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Recovering from SCSI Bus Errors on Sequential Access Devices

IP.com Disclosure Number: IPCOM000111396D
Original Publication Date: 1994-Feb-01
Included in the Prior Art Database: 2005-Mar-26
Document File: 4 page(s) / 143K

Publishing Venue

IBM

Related People

Chartrand, DM: AUTHOR

Abstract

A general method for recovering from interface errors on sequential access (tape) SCSI devices is disclosed. The recovery is independent of knowing device-positioning characteristics after an error occurs, and can be implemented to operate properly regardless of the exact nature of the error which occurred.

This text was extracted from an ASCII text file.
This is the abbreviated version, containing approximately 36% of the total text.

Recovering from SCSI Bus Errors on Sequential Access Devices

      A general method for recovering from interface errors on
sequential access (tape) SCSI devices is disclosed.  The recovery is
independent of knowing device-positioning characteristics after an
error occurs, and can be implemented to operate properly regardless
of the exact nature of the error which occurred.

      Effectively recovering from all types of SCSI errors on
sequential access devices is very difficult.  The problems
encountered generally relate to maintaining and knowing the current
device position so that the recovery is able to reposition properly
after the error and retry the command.  In this respect,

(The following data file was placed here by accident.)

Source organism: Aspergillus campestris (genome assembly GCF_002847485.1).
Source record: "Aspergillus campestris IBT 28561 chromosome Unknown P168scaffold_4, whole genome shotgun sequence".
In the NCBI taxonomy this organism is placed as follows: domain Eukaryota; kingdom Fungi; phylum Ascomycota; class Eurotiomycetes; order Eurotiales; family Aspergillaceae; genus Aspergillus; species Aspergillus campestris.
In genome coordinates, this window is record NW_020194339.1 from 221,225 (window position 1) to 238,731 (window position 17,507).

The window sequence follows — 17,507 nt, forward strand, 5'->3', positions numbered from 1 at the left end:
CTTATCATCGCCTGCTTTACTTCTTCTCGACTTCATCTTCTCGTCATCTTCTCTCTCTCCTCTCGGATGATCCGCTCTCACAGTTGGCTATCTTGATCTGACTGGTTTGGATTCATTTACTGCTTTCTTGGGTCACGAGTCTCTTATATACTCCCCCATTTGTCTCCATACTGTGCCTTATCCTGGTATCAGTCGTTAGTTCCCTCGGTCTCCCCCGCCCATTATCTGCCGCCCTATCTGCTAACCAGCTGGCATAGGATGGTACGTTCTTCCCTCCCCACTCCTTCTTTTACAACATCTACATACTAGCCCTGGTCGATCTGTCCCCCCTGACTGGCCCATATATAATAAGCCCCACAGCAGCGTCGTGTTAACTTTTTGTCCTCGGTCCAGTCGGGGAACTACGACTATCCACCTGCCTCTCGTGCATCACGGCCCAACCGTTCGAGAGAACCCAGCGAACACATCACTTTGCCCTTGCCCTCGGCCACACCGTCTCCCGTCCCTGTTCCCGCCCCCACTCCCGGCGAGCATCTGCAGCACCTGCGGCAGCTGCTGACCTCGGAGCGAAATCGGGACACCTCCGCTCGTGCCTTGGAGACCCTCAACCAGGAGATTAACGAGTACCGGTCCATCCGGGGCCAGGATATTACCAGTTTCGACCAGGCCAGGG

random-access devices have simpler and more effective error-recovery
procedures, since the command to the device entails an absolute
position, and can generally be re-issued without concern for the
state of the device after the error.  Previous forms of recovery for
sequential access devices have been based on knowing the exact
circumstance of the error, the ending status of the command, and the
device specific positioning characteristics with respect to the
ending status and command in progress.  The resulting recovery
procedures were complex, fragile, and not easily verifiable to be
correct under all circumstances.

      There are two different aspects to a generic error-recovery
procedure for sequential access SCSI devices.  First, there are
certain device requirements to be met in order to enable the error
recovery.  Next, the host system (or I/O processor) must implement
the generic error-recovery procedure.  Both of these items are
described below.

      Device Requirements

In order to enable error recovery for a large set of SCSI bus errors,
the device must be designed to meet the following requirements, in
addition to the normally imposed requirements of the SCSI-II
standard.  These requirements are not a violation of the SCSI-II
architecture, but are a definition of implementation characteristics
for the device for options which are part of the SCSI-II standard.

1.  Upon receiving a SCSI bus-reset or device-reset message, the
    device must, if possible, just clear out the information
    corresponding to the command(s) which are currently executing.
    These are the commands which have been identified but have not
    sent command complete.  The buffer for any commands which have
    sent command complete is to be maintained.  The current device
    state is to be maintained.  The device is required to release the
    bus immediately (as identified by SCSI-II).

          If this is not implemented by the device, the general
    error-recovery procedure will still operate correctly.  However,
    recovery from error scenarios involving a reset may be limited
    unnecessarily.

2.  The device must generate a unit attention condition after all
    resets.  The unit attention cond...